despite her protests, and he continued to do so while the two worked together at the branch office. His stories included ones about the Bank's Area Manager, defendant Donald Ranus, and its District Manager, defendant Kent Dymak, both of whom are also white male homosexuals. Two other managers, LaSandra Allen and Carmen Turner, refused to help. Also during this time, the Bank issued an "order" to its managers to hire more whites and Hispanics, because it already employed too many blacks. All of this came to a head on December 8, 1996, when Ranus asked Crawford why she had not been at the branch office that day; Bonin had refused to vouch for her claim that she was recruiting out of the office. Crawford resigned her co-manager position on December 9 (effective January 15, 1997) due to the "hostile environment created by Ranus, Bonin and Dymak," and on December 11, Ranus suspended her with pay for skipping work on December 8. She has not returned to work.
Crawford's Charge before the IDHR, Def.'s Br. Ex. A,(filed on January 7, 1997), four days after she filed her Complaint with the Commission,
tells a simpler tale. There she states only that Bonin told her his offensive stories (though she does not claim that any of the stories involved Ranus and Dymak -- in fact, she never mentions Dymak at all) despite her objections and that her suspension (which she now states took place on December 12) by Ranus was in retaliation for her complaints about Bonin and not because of her purported failure to report to work on December 8. Completely absent from this version of her story is any glimmer of race: Crawford does not mention the Bank's "order" to hire more whites and Hispanics, she does not give the race of any of the persons involved, and on the Charge form she lists only sex, sex harassment, and retaliation -- but not race -- as the bases for her claim.
Now before us is the Bank's motion for summary judgment as to those parts of Crawford's Title VII suit which concern race discrimination. In support, the Bank cites the principle that a civil rights plaintiff may not bring a claim in federal court which she did not present in her EEOC Charge,
see, e.g., Harper v. Godfrey Co., 45 F.3d 143, 147-48 (7th Cir. 1995), and argues that Crawford's race discrimination claim suffers from this defect. Crawford responds that her race discrimination claim is "like or reasonably related to allegations" in her EEOC Charge, Babrocky v. Jewel Food Co., 773 F.2d 857, 864 (7th Cir. 1985), which if true gives us the power to hear it. Crawford also asks that we give her extra consideration because she was acting pro se when she filed the two discrimination complaints. See Jenkins v. Blue Cross Mutual Hosp. Ins. Co., 538 F.2d 164, 167 (7th Cir. 1976) (en banc).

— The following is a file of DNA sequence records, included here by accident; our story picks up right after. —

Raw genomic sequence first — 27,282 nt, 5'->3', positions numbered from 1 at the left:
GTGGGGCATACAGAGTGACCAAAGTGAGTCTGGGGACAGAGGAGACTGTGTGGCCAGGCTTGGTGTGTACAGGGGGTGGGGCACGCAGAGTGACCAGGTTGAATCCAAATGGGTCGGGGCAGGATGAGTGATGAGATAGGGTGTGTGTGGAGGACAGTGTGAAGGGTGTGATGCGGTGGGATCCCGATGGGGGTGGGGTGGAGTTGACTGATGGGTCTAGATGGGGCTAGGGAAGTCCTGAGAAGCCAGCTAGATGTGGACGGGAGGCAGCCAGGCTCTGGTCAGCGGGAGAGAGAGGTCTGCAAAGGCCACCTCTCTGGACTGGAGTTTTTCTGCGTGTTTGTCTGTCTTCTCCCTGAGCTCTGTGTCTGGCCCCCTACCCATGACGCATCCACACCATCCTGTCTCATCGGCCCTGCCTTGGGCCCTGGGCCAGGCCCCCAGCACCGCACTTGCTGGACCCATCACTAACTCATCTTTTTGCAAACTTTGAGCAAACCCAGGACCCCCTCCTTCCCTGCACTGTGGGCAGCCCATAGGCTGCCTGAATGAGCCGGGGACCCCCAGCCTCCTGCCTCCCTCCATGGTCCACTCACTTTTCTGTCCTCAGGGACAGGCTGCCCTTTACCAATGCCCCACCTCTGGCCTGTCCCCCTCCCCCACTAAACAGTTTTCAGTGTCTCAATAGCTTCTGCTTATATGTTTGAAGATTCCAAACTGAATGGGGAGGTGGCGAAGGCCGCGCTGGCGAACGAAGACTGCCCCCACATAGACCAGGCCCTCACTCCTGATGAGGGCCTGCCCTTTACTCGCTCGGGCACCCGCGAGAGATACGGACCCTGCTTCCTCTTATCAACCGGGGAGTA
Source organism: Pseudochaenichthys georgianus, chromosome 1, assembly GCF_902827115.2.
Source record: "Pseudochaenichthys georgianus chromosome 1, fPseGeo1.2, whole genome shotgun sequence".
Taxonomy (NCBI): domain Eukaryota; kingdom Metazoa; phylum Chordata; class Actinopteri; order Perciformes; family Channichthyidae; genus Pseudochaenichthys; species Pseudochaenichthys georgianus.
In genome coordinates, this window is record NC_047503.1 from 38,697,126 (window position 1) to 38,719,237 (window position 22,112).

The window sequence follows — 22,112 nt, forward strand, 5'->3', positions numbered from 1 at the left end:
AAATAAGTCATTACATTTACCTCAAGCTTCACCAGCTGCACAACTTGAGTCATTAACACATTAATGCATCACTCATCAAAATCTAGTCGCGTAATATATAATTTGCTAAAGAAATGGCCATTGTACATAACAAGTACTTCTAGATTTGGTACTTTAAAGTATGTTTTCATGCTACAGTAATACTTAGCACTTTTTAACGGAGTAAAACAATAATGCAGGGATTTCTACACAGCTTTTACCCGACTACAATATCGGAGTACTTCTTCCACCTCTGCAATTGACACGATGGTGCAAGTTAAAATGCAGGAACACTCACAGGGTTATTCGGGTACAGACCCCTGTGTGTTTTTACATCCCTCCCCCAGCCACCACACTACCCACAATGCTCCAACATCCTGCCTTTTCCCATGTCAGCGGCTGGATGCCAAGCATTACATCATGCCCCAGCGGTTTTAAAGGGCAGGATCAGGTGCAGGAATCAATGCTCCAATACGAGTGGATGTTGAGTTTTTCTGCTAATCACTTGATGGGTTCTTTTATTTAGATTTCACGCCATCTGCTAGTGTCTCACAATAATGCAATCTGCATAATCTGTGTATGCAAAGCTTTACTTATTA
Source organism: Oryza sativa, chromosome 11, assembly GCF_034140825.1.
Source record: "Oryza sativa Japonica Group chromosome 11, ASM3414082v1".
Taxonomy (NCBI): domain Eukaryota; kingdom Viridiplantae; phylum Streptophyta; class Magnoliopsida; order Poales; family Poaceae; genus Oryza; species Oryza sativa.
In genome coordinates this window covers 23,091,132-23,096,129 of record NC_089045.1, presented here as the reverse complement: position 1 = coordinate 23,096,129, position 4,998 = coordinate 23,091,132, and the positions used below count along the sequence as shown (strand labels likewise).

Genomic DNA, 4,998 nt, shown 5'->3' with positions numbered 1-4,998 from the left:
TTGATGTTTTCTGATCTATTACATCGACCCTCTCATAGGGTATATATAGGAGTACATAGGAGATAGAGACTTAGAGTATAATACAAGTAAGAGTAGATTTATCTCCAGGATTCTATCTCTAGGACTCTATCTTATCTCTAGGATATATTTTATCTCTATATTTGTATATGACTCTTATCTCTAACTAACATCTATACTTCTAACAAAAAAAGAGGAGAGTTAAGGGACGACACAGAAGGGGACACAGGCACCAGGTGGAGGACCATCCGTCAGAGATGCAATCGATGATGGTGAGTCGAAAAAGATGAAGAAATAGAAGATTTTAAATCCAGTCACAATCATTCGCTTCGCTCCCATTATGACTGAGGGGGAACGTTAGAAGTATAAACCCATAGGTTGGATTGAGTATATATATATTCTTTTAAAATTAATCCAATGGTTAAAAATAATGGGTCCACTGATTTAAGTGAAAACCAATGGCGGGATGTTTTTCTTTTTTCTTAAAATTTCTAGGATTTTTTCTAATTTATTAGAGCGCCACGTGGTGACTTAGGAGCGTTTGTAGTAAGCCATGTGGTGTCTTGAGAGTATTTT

An allegation of race discrimination is not "like or reasonably related to" an allegation of sex discrimination. See, e.g., Moore v. Allstate Ins. Co., 928 F. Supp. 744, 748 (N.D. Ill. 1996) ("Discrimination based on gender is entirely different from discrimination based on race."); 4 LEX K. LARSON, EMPLOYMENT DISCRIMINATION § 76.06[b] (2d ed. 1997) ("[A] complaint alleging race discrimination is neither 'like or related to' nor likely to be discovered in a 'reasonable' investigation of a charge of sex discrimination."). Crawford's Charge lists only sex, sex harassment, and retaliation as the bases for her claim, and her narrative of the underlying events contains absolutely no mention of race, a fact which distinguishes this case from ones like Jenkins, 538 F.2d at 168-69, in which the Charge named only one type of discrimination (race) but its factual summary implied another (sex). Crawford's omission is fatal to her Title VII race discrimination claim. See, e.g., Moore, 928 F. Supp. at 748; Werthman v. Illinois Dep't of Mental Health and Developmental Disabilities, 831 F. Supp. 625, 630 (N.D. Ill. 1993) ("Because plaintiff did not include or even hint at allegations of gender discrimination in her EEOC charges, she may not proceed on a gender discrimination claim now.").
Crawford appears to argue that even if her filing with the EEOC was inadequate, her filing with the Commission, which raised her race claim, ought to entitle her to raise her race claim in federal court. This argument fails to recognize that the EEOC filing requirement has two purposes: providing notice to the employer and affording the EEOC an opportunity to conciliate the dispute. See Babrocky, 773 F.2d at 863. While Crawford's filing with the Commission might have provided adequate notice to the Bank of her race claim, that filing did not give the EEOC an opportunity to conciliate her race claim, since the Commission, unlike the IDHR, is completely independent of the EEOC. See 29 C.F.R. § 1601.74(a); Osborn v. E.J. Brach, Inc., 864 F. Supp. 56, 58 n.4 (N.D. Ill. 1994). Moreover, that filing demonstrates that Crawford, even though she was acting pro se, was perfectly capable of properly alleging race discrimination: her Complaint with the Commission specified race discrimination as one of her claims, detailed the race of each participant in the alleged discrimination, and described the Bank's alleged "order" to hire more whites and Hispanics.
Crawford does not explain why she omitted that portion of her story when, four days later, she filed her Charge with the IDHR, but she made her choice and now must live with it.
For the foregoing reasons, we grant the Bank's motion for partial summary judgment. It is so ordered.
MARVIN E. ASPEN
United States District Judge